01: Businesses based in more religious areas are less likely to experience stock price crashes resulting from not divulging bad financial news, according to a study by Jeffrey Callen of the University of Toronto and Xiaohua Fang of Georgia State University.
The study, to be published in a forthcoming issue of the Journal of Financial and Quantitative Analysis, compares county-level data on church membership and the number of congregations with information about stock returns and accounting restatements for U.S. companies, including where the firms were headquartered. The researchers found a strong correlation between religiosity and a low risk of stock price crash due to bad news “hoarding,” particularly among companies with weak governance. In cases where there is weak corporate governance, religion can act as a substitute for it.
Callen noted that the social norm need not be religious to play this function. It also did not matter if those at the top of these companies were religious or not; just being in towns where social norms are influenced by religious codes of behavior was enough to rub off on the companies operating there. Previous research has found that religious managers are less likely to manipulate the flow of information and that a religious setting encourages more whistleblowers within a company.
02: American Catholic bishops tend to have different trajectories in leadership than their counterparts in the corporate world, with diocesan performance decreasing upon their appointments, according to a paper by economist Charles Zech of Villanova University.
The paper was presented at the conference of the Society for the Scientific Study of Religion in Boston in November, which RW attended. The research is based on bishops leading dioceses in 2011 and the number of diocesan seminarians and the number of individuals converting to Catholicism through completion of RCIA (Catholic initiation) courses. Studies of management have found that organizational performance tends to increase upon the appointment of a new CEO, but ultimately decreases. For bishops newly appointed to a diocese, the relationship was negative between tenure and performance on both measures.
This may mean that matching a bishop to the needs of a diocese was ineffective at the time of appointment and such bishops are unlikely to improve their performance over time, at least based on the trajectory of secular corporations. There was, however, a positive correlation between those bishops with more experience leading a diocese and organizational performance.
On the congregational level, transitions in leadership are no less fraught, though such changes do not have a long-term effect on congregations, according to a new study in the Journal for the Scientific Study of Religion (December). In an analysis of the National Congregations Study (2006-2007), Erica Dollhopf and Christopher Scheitle examine whether leadership transitions are associated with membership decline and congregational conflict.
As for membership declines, the researchers find that even if such losses occur during the period of leader transition, they tend to be short term and isolated to very recent transitions. Female-headed congregations reported less growth than male-headed ones, and conservative and moderate/liberal Protestant congregations reported more growth than Catholic parishes. Contrary to expectations, a leader coming from within the congregation tended to damper growth than was the case of selecting a outsider. This may be because the outside leader is an unknown factor and may have a less polarizing effect on the congregation.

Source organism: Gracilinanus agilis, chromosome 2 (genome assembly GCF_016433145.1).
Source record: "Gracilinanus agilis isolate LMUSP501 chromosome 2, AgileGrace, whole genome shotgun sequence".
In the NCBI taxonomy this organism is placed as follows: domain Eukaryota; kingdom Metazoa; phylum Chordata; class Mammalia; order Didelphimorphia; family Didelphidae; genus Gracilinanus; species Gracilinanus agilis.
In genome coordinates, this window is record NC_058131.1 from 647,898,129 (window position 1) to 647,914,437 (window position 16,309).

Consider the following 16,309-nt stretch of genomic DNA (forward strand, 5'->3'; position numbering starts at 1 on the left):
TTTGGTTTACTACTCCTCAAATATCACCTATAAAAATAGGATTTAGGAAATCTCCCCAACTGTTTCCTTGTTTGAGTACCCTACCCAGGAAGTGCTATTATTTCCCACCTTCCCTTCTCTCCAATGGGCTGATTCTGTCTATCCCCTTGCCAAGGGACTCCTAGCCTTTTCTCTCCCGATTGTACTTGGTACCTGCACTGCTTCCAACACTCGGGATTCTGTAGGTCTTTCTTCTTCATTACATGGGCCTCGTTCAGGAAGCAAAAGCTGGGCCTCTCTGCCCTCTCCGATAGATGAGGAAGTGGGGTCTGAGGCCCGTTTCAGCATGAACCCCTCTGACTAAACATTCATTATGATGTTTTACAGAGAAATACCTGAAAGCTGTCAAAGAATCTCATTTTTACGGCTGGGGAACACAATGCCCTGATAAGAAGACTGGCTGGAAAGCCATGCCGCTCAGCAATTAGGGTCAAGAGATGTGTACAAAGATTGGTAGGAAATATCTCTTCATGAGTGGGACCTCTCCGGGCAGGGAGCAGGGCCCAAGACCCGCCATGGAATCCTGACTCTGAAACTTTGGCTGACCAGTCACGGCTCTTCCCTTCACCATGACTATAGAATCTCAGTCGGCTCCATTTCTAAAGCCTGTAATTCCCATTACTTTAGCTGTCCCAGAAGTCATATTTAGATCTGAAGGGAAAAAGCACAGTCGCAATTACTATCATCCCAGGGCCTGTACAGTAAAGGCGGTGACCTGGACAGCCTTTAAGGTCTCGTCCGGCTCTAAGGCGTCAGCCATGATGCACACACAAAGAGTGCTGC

(Journal for the Scientific Study of Religion, http://onlinelibrary.wiley.com/journal/10.1111/(ISSN)1468-5906).
03: For the first time since the Gallup polls began tracking public respect for clergy in 1977, fewer than half of respondents now say these religious professionals have “high” or “very high” morals.
In a Gallup poll conducted in early December, only 47 percent of respondents gave clergy “high” or “very high” ratings — a sharp drop from the peak year of 1985, when 67 percent described clergy this way. The trend started sloping downward in 2001, which Gallup pollsters attributed to the negative influence of the clerical abuse scandals. This year, clergy trailed behind nurses, pharmacists, grade school teachers, medical doctors, military officers and the police.
04: “Fresh expressions” a movement of unconventional church plants in the Church of England are something of a success story.
They are growing fast and spreading throughout England, even if they are attracting fewer of the “unchurched” than was hoped for. FutureFirst newsletter (December), a publication digesting research on religion in the UK, notes that a Fresh Expression congregation can include anything from pub cafés to what is called “church without walls.” The Church of England’s Church Army Research Unit evaluated six dioceses, which has seen 360 Fresh Expressions start-ups between 1992 and 2012. Of these, only 10 percent failed within two years of starting — a much lower percentage than for church plants generally, according to the newsletter.
The Fresh Expression’s congregations show a four-fold increase of members since starting. Since three-quarters of these congregations were started between 2006 and 2012, such growth in five years time is considered a very rapid rate of increase. It was expected that over half (53 percent) of those who came to Fresh Expressions would be unchurched; in reality, only 42 percent are unchurched, with more Christians and “de-churched” (those who have left their churches) attending.
A reported 13 percent of Fresh Expressions churches meet in city centers and other urban areas, 13 percent in suburban areas, 16 percent in towns, 30 percent in rural areas and 28 percent are on council or estate property.
(FutureFirst, The Old Post Office, 1 Thorpe Avenue, Tonbridge, Kent TN10 UK).